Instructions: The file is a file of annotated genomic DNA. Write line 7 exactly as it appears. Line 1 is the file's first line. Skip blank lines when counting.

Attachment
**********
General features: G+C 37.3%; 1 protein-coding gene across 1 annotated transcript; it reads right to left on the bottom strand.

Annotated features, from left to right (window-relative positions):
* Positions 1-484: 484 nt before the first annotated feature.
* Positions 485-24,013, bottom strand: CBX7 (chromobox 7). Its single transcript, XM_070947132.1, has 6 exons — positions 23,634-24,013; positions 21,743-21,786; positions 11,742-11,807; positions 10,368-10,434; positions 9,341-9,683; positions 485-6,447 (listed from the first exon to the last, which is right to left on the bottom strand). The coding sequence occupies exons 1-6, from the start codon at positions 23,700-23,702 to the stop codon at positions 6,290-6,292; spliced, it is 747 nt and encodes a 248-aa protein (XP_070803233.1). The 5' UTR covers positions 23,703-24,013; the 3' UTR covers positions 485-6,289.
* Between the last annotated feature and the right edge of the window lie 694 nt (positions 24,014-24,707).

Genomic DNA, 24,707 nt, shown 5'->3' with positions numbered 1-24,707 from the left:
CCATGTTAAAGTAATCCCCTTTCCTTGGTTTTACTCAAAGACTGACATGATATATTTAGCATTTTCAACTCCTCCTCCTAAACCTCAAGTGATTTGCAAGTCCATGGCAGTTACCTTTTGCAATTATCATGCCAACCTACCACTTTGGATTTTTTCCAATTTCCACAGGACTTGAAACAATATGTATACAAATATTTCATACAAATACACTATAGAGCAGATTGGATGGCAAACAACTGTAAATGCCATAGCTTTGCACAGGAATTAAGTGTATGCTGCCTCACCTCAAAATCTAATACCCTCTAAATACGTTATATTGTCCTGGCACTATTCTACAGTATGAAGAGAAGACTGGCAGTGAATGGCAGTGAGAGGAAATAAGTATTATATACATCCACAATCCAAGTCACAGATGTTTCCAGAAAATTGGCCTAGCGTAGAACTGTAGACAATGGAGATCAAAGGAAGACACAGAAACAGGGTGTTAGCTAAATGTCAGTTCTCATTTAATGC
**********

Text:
CCATGTTAAAGTAATCCCCTTTCCTTGGTTTTACTCAAAGACTGACATGATATATTTAGCATTTTCAACTCCTCCTCCTAAACCTCAAGTGATTTGCAAGTCCATGGCAGTTACCTTTTGCAATTATCATGCCAACCTACCACTTTGGATTTTTTCCAATTTCCACAGGACTTGAAACAATATGTATACAAATATTTCATACAAATACACTATAGAGCAGATTGGATGGCAAACAACTGTAAATGCCATAGCTTTGCACAGGAATTAAGTGTATGCTGCCTCACCTCAAAATCTAATACCCTCTAAATACGTTATATTGTCCTGGCACTATTCTACAGTATGAAGAGAAGACTGGCAGTGAATGGCAGTGAGAGGAAATAAGTATTATATACATCCACAATCCAAGTCACAGATGTTTCCAGAAAATTGGCCTAGCGTAGAACTGTAGACAATGGAGATCAAAGGAAGACACAGAAACAGGGTGTTAGCTAAATGTCAGTTCTCATTTAATGC